Pro­fessor of History Mark Kalthoff ‘84 was part of the 1980 – 81 Hillsdale men’s bas­ketball team. Courtesy | Mark Kalthoff
Peter Kalthoff shoots a free throw during a home game in January. Courtesy | Anthony Lupi

The 120-year history of the Hillsdale College Men’s Bas­ketball program has been eventful to say the least. For eight years, the archives list the team’s head coach as simply “stu­dents.” In 1943 – 44, the team had no season due to World War II. The program once even went seven straight years without a single win. But Hillsdale College Men’s Bas­ketball has never seen a team quite like this year’s.

For starters, the team set the school record for both winning per­centage in a season, and winning per­centage during con­ference play, with a 21 – 3, and 20 – 1 record respectively. 

Their record won them the G‑MAC regular season title, their first out­right crown in the program’s short history in the conference. 

The team’s 17-game win streak was the longest in school history, and left Davis Larson with a James Harden-esque beard. In fact, the team was a half-court buzzer-beater away from going unde­feated in the regular season for the first time ever.

If that wasn’t enough, the Chargers also won their first NCAA tour­nament game in 20 years, and made it to the tournament’s Sweet 16 for the first time in program history. 

Sophomore forward Patrick Cartier won G‑MAC Player of the Year, becoming only the fourth player in program history to receive a con­ference POTY award and the first to do it in the G‑MAC. He was also selected to the National Asso­ci­ation of Bas­ketball Coaches’ NCAA Division II All-American team, becoming the first player in program history to make such a team.

The team’s head coach, John Tharp, was named both G‑MAC Coach of the Year (for the second year in a row), and the Atlantic Region’s COTY. He is now the only coach in team history with mul­tiple con­ference COTY awards.

If the countless awards and records didn’t make it clear, this team was loaded with talent. 

Cartier, the team’s best player, sits at the top of the record books with the program’s highest career field goal per­centage all-time. Standing at 6’8, 220, Tharp’s “big guy” has quick feet and an elite set of post moves that helped him dom­inate on the low block all year long.

Next to him in the front court was fellow G‑MAC All-Con­ference First Team player, 6’8 forward Austen Yarian. A true do-it-all forward, at 35% from behind the arc, big opposing men could do little to guard Yarian’s decep­tively quick handles and elite outside shooting.

Tavon Brown, the third 6’8 player in Hillsdale’s starting lineup made the conference’s all-defensive team for a reason, as the X‑factor “small” forward could guard one through five with ease. He was the anchor of a Hillsdale team that ranked sixth nationally in scoring defense.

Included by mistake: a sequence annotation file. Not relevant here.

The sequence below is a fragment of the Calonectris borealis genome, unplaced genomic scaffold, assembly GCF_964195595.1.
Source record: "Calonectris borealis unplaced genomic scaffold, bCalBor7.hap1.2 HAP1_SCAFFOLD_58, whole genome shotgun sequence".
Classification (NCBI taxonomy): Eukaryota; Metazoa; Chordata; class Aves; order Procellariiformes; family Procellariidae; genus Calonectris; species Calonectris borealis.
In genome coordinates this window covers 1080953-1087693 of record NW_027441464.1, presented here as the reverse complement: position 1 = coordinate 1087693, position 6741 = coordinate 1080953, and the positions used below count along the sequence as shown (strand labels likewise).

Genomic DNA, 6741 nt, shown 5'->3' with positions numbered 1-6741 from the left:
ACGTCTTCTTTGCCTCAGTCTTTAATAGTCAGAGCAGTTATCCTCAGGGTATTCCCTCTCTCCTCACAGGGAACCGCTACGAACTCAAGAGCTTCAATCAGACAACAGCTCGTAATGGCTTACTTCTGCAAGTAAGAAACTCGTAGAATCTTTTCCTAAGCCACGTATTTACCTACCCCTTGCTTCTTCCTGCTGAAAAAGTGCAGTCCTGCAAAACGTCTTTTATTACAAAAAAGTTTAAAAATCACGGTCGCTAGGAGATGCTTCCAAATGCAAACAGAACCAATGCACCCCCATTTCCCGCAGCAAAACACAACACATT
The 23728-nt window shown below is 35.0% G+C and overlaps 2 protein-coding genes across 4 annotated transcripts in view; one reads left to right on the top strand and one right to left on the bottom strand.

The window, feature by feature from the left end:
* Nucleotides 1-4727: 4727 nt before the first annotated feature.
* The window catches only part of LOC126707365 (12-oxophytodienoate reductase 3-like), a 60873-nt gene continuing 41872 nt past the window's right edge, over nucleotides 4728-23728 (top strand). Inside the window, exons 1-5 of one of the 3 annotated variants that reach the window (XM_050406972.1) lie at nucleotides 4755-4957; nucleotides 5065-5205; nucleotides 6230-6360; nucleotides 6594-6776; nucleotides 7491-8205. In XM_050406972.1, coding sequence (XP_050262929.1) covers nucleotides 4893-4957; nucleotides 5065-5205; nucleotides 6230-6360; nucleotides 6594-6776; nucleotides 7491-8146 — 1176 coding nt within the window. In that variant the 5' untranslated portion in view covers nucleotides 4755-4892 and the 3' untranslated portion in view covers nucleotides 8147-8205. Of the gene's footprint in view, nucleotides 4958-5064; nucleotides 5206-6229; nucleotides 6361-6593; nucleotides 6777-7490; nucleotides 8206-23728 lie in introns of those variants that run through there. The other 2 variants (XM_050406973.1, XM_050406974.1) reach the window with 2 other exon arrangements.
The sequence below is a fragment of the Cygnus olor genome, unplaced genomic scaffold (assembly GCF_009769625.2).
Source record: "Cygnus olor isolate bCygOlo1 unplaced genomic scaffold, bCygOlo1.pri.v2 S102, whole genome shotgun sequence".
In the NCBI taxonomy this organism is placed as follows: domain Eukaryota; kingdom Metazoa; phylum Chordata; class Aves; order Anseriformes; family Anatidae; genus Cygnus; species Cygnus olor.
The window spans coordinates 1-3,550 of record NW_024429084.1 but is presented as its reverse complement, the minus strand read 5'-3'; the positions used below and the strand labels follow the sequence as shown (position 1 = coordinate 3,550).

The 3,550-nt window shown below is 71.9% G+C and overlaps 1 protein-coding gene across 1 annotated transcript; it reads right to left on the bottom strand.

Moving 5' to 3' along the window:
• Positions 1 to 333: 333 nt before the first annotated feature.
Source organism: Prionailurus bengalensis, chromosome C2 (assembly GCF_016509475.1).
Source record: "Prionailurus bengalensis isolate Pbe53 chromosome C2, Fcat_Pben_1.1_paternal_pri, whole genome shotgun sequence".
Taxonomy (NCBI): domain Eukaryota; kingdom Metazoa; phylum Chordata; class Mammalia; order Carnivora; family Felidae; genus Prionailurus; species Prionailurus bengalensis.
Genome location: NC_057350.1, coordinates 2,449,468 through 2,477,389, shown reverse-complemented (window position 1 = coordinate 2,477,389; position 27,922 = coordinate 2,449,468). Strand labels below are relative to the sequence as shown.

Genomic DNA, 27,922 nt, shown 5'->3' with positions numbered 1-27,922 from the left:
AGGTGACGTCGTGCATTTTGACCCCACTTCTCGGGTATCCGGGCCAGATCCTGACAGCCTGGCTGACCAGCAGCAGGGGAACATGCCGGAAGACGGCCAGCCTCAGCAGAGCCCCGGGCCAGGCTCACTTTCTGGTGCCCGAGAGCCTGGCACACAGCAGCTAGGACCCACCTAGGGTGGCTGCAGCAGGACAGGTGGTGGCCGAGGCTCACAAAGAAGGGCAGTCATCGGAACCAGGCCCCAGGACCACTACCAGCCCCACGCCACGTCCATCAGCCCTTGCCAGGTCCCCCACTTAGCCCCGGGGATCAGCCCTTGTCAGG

The starting back­court of Larson and senior Connor Hill both made the G‑MAC All-Con­ference Second Team. Larson could create off the dribble in any sit­u­ation, and ranked fourth in program history in career three-point per­centage, drilling more than 40% of his outside shots.

Hill was in a league of his own in many respects. Tharp spelled it out in simple terms, “he’s the heart and soul of our team.” Hill also has a pull-up game that Tharp called one of the best he’s ever seen, and was a dime-machine, setting up team­mates with seem­ingly impos­sible passes all game, every game.

Now, every good team needs a good bench, and an all-time great team needs one all the more. Enter players Kyle Goessler, Cole Nau, Peter Kalthoff, Noah Applegate, and Jack Gohlke. Their stats don’t look all that impressive on paper, but their con­tri­bution to the team was invaluable nonetheless.

Tharp seemed to get every last drop of talent on the roster to fit together per­fectly on the court, even if it required a fiery half-time speech or a couple choice words.

Throughout the program’s long history, only one other team stands out as a con­tender for the title of “best ever,” the 1980 – 81 team.

They went 23 – 5 in the regular season, and won the regular season GLIAC title. Their crowning achievement, though, was making the NAIA (an equiv­alent to the NCAA) tour­nament final four. Though the tour­nament only fea­tured 32 teams, their run of three-straight tour­nament wins is by far the longest in the program’s history. 

The 80 – 81 roster was loaded with talent as well. It fea­tured three All-Amer­icans and four players that would go on to score more than 1,400 career points. Our very own dean of faculty, Mark Kalthoff, was a freshman on that team.

“The real reason com­paring the two is such a tough call is that the game has changed a great deal over the past four decades and the two respective seasons were dif­ferent,” Kalthoff said. “In some ways it’s like com­paring apples and oranges.”

Kalthoff pointed out that during their season, there was no shot clock, no three-point line, and they played 11 more games than the 20 – 21 team. Going back 40 years, the game of bas­ketball has changed so much that it’s nearly impos­sible to make any real comparison.

“I’m honored to say that I was a member of the best team my college had seen up to that time,” Kalthoff said. “Now these guys can enjoy the right to make the same claim for themselves.”


Christian Peck-Dimit is a sophomore studying English.